Fri, Dec 21, 18

Optical Innovation with Tele Vue

Optical Innovation with Tele Vue

 

David Nagler, President of Tele Vue Optics, is our guest on this episode. Join us as we explore the optical innovations heralded by Tele Vue and Al Nagler, founder of the company. David outlines how Tele Vue got Started and we explore the details of some of the best telescope eyepieces and telescopes in the world of amateur astronomy

 

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The technologies and the way in which astronomy has evolved over the years has really made for some amazing experiences. This podcast Provides information on two different levels both on a beginner level for someone who’s never looked through a telescope before, maybe help navigate the bewildering choices and concepts in the world of telescopes and eyepieces and also give some information for advanced amateurs who may be looking for more advanced information for their observing. Tele Vue comes from a long history of Optical design. .

Nagler eyepiece concept, this was to be an eyepiece that had a much larger apparent field of view than was commercial available with far better image correction across that field than any other eyepiece, regardless of design. It was going to be comfortable to use with longer eye relief. This turned into a big, complex and expensive project which he decided to pursue. As the eyepiece took form, he realized it was going to be something that he didn’t know that was going to be commercially successful because it was going to be so much larger and more expensive than anything else on the market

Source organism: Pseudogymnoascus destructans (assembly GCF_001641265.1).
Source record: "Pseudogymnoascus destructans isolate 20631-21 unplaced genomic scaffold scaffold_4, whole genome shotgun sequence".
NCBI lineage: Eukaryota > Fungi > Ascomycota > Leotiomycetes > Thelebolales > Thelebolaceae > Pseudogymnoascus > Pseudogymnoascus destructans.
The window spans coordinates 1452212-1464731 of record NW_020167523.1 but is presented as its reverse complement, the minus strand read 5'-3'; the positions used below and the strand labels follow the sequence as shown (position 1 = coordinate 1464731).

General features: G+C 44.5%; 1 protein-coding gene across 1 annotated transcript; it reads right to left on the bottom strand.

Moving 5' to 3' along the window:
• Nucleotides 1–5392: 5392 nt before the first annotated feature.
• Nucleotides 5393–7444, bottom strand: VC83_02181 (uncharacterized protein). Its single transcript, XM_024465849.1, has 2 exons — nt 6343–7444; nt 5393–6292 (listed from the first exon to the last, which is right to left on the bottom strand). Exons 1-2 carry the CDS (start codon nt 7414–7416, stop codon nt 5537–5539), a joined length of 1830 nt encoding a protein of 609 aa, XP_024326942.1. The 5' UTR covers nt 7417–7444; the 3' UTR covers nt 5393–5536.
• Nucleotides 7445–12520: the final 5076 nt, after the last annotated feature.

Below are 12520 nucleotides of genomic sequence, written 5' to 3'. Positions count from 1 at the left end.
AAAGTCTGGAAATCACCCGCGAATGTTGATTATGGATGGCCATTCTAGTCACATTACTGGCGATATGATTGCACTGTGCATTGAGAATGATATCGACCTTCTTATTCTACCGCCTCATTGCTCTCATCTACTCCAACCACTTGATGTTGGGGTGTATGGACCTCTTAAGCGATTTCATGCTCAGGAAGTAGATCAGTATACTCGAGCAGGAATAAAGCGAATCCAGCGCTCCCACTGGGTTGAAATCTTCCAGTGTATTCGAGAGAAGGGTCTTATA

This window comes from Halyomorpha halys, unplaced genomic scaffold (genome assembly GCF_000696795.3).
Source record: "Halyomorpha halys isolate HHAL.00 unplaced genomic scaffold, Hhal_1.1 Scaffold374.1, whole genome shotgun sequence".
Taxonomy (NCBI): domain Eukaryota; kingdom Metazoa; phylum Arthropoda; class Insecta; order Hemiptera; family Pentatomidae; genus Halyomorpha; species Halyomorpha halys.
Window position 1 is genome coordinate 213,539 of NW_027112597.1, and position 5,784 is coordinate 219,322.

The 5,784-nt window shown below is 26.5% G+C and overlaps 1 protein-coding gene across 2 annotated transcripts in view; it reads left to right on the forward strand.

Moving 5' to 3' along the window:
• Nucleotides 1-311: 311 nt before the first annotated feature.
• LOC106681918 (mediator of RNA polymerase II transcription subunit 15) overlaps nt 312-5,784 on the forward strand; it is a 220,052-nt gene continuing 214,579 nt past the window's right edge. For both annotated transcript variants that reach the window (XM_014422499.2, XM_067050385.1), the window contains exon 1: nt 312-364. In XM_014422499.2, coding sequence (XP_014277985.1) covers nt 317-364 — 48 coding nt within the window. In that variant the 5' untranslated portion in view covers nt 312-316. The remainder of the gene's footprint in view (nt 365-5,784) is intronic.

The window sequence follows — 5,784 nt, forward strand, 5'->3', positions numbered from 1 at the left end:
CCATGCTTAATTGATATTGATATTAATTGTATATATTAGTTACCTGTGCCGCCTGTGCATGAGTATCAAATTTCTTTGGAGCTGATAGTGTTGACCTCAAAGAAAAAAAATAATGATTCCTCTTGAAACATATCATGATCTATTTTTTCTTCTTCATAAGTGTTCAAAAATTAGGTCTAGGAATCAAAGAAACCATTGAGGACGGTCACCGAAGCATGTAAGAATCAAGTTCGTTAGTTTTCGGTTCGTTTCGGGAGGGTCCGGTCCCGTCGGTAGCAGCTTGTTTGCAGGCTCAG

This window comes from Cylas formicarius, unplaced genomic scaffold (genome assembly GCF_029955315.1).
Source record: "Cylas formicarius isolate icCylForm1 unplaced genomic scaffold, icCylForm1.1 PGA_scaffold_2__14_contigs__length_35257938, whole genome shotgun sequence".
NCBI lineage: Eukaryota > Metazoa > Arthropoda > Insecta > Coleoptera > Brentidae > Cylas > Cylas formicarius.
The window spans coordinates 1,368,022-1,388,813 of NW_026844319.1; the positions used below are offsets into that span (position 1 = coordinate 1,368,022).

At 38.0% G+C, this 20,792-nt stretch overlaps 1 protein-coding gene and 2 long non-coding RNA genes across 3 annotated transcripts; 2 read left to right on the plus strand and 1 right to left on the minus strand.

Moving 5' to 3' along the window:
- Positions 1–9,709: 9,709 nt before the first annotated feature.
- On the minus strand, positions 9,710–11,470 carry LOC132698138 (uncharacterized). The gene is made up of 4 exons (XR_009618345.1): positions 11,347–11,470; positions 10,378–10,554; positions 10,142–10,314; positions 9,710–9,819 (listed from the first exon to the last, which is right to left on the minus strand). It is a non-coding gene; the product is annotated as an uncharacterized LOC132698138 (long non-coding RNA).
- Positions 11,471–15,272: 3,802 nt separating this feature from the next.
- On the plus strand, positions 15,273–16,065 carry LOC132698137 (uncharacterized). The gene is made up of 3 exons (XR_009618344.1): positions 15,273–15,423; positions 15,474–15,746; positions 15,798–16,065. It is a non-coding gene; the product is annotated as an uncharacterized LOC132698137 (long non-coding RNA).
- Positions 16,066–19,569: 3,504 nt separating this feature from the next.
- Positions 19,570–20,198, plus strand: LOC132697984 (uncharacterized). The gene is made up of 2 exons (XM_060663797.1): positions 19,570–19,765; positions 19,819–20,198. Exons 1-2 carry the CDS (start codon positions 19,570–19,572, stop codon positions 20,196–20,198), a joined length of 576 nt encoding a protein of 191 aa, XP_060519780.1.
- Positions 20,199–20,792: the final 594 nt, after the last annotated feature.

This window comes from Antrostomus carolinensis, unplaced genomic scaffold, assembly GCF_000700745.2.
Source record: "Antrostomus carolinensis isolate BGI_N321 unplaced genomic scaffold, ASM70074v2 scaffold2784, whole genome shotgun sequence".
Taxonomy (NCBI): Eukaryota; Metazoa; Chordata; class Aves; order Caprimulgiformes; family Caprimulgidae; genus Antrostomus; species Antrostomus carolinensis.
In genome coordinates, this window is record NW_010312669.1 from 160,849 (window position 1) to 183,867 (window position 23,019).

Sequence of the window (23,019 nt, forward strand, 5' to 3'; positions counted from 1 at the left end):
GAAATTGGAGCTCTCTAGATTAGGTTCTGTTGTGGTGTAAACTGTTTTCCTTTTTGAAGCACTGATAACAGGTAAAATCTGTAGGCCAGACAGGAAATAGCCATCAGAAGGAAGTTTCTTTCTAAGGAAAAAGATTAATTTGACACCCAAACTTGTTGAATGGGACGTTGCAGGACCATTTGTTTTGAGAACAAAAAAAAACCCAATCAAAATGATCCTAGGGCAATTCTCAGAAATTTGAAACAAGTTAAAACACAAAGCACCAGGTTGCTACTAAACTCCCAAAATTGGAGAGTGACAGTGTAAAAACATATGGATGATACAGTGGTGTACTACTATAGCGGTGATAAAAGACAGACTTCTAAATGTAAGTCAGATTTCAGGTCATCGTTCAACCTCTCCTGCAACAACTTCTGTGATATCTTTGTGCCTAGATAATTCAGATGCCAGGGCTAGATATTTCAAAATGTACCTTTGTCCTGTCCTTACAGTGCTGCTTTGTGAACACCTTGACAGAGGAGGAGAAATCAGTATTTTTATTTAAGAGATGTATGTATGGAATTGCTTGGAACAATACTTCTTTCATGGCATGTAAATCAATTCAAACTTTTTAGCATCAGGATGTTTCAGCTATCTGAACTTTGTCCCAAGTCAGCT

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Ethos: created a revolution in eyepieces, all over again. Went from 82 to 100 degrees. Incorporated everything we knew about eyepieces and incorporated it into this eyepiece. Had to be wide field, sharp and high contrast- but as perfect distortion correction across 100 degrees and had to have enough long eye relief for comfort.

what is it about this eyepiece that makes people say wow?. It was a nexus of the apparent field of view- very large. The fact that you can use a higher mag. For a given true field size because of that app. FOV. When you use a higher mag. The sky background gets darker and fainter stars start to appear. You’re seeing that same field of view with higher contrast than at a lower power. It was a nexus of those 3 things that he came up with a factor- the majesty factor.

Fast Telescope- telescope with a short focal length, gives a wide field of view. For example: fast system: paper towel tube. Slow system: straw. You can consider the telescope objective, whether is a refractor reflex. It’s like a camera lens. When we talk about fast or slow it’s like Like an f-ratio in a camera lense. Focal length/aperture gives you f #. The way it relates to eyepieces the faster the f number the more demand it places on the quality of the design of the eyepiece. When it comes down to the true field of view, it’s actually the focal length of the scope as it relates to the field stop of the eyepiece. With any telescope focal length, you can create any f-ration given enough aperture, but if you want to take a long focal and make it a fast telescope you need a very large aperture. People have to think regarding the f ratio of the telescope that visually it really doesn’t have any meaning and the only factor that it will have for you is in the demand is places on the eyepiece